B. a surface layer of copper-nickel alloy on said substrate, having a composition consisting essentially of from 10 to 50% copper and from 50 to 90% nickel, said surface layer having a thickness of from 100 A to 0.05 inches.

2. A catalyst as in claim 1 wherein the copper concentration in the surface layer is from to 40%.

3. A catalyst as in claim 1 wherein the nickel alloy substrate contains from 3 to 5% aluminum. g

4. A catalyst as in claim 1 wherein the nickel alloy substrate contains from 1.5 to 3.5% silicon.

5. A catalyst as in claim 1 wherein the nickel alloy substrate contains from 2 to 5% chromium.

6. A method for producing a composite catalyst comprising the steps of:

A. providing a nickel alloy substrate, said alloy consisting of from 2 to 6% aluminum, from 0.5 to 4% silicon, from 0.001 to 6% chromium, from 0.001 to 0.4% manganese, from 0.001 to 1% magnesium with the balance being essentially nickel; and

B. applying a surface layer of copper-nickel alloy. containing from 10 to 50% copper, to the surface of the substrate, said layer having a thickness of from 100 A to 0.05 inches.

7. A method as in claim 1 wherein the copper concentration in the surface layer of the catalyst varies from 20 to 40%.

8. A method as in claim 6 wherein the nickel alloy substrate contains from 3 to 5% aluminum.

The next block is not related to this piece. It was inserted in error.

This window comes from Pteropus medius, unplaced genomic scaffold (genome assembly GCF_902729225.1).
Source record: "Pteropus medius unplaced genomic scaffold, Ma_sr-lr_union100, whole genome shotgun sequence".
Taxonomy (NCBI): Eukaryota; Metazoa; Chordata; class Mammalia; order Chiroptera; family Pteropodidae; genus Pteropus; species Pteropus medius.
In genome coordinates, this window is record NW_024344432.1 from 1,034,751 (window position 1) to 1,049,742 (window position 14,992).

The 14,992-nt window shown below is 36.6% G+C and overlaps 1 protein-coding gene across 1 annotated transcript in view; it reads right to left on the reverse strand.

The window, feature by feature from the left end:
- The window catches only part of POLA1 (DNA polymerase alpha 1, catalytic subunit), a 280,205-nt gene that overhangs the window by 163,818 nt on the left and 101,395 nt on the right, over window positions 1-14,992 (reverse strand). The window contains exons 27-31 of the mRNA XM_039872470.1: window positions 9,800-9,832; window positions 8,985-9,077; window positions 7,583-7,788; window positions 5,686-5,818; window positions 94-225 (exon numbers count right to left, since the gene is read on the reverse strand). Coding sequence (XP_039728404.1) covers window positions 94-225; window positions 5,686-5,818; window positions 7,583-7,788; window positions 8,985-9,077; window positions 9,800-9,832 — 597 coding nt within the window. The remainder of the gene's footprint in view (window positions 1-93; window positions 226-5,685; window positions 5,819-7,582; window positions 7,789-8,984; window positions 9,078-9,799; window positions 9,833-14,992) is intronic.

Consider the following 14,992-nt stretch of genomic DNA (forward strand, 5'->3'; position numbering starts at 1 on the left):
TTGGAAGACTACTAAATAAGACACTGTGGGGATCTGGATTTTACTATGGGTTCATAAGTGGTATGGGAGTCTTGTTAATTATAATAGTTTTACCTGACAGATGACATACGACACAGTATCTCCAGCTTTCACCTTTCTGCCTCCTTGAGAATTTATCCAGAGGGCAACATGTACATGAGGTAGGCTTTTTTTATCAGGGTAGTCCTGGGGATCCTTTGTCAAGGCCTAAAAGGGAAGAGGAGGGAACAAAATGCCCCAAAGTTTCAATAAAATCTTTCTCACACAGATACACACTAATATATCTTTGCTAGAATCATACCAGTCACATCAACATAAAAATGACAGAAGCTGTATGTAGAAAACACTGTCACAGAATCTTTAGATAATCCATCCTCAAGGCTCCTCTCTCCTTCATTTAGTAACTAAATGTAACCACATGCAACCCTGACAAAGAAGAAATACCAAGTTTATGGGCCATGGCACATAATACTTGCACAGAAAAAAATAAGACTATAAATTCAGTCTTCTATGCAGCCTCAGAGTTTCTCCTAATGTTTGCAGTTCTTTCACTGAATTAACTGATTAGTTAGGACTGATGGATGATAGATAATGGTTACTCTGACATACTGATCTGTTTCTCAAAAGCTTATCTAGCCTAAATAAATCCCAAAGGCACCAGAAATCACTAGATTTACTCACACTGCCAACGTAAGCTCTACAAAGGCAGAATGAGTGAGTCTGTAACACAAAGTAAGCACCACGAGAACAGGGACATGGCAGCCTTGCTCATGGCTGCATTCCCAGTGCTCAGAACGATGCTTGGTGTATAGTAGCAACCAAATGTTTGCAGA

9. A method as in claim 6 wherein the nickel alloy substrate contains from 1.5 to 3.5% silicon.

10. A method as in claim 6 wherein the nickel alloy substrate contains from 2 to 5% chromium.

11. A method as in claim 6 including the steps of heating the heat treated substrate surface layer in an oxidizing atmosphere at a temperature of between 200 and 600C for a time period of from 1 minute to 2 hours.

12. A method as in claim 6 including the step of forming the substrate into expanded mesh prior to applying the copper-nickel alloy surface layer.

13. A method as in claim 6 wherein the copper-nickel alloy surface layer is applied to the substrate by a pressure welding process which comprises:

A. providing a substrate material having at least one clean major surface;

B. providing a surface alloy material having at least one clean major surface;

C. arranging the substrate layer and the substrate layer so that the clean major surfaces come into contact; and

D. pressure bonding the substrate and the surface layer by rolling.

14. A method as in claim 6 wherein the copper-nickel alloy surface layer is applied to the substrate by plasma spraying.

15. A method as in claim 6 wherein the copper-nickel surface is applied by an electroplating process.

16. A catalyst as in claim 1 wherein the surface layer contains from 0.001 to 8% aluminum and from 0.001 to 6% silicon.

17. A catalyst as in claim 6 wherein the surface layer contains from 0.001 to 8% aluminum and from 0.001 to 6% silicon.

UNITED STATES PATENT AND TRADEMARK OFFICE CERTIFICATE OF CORRECTION PATENTNO. 3,886,095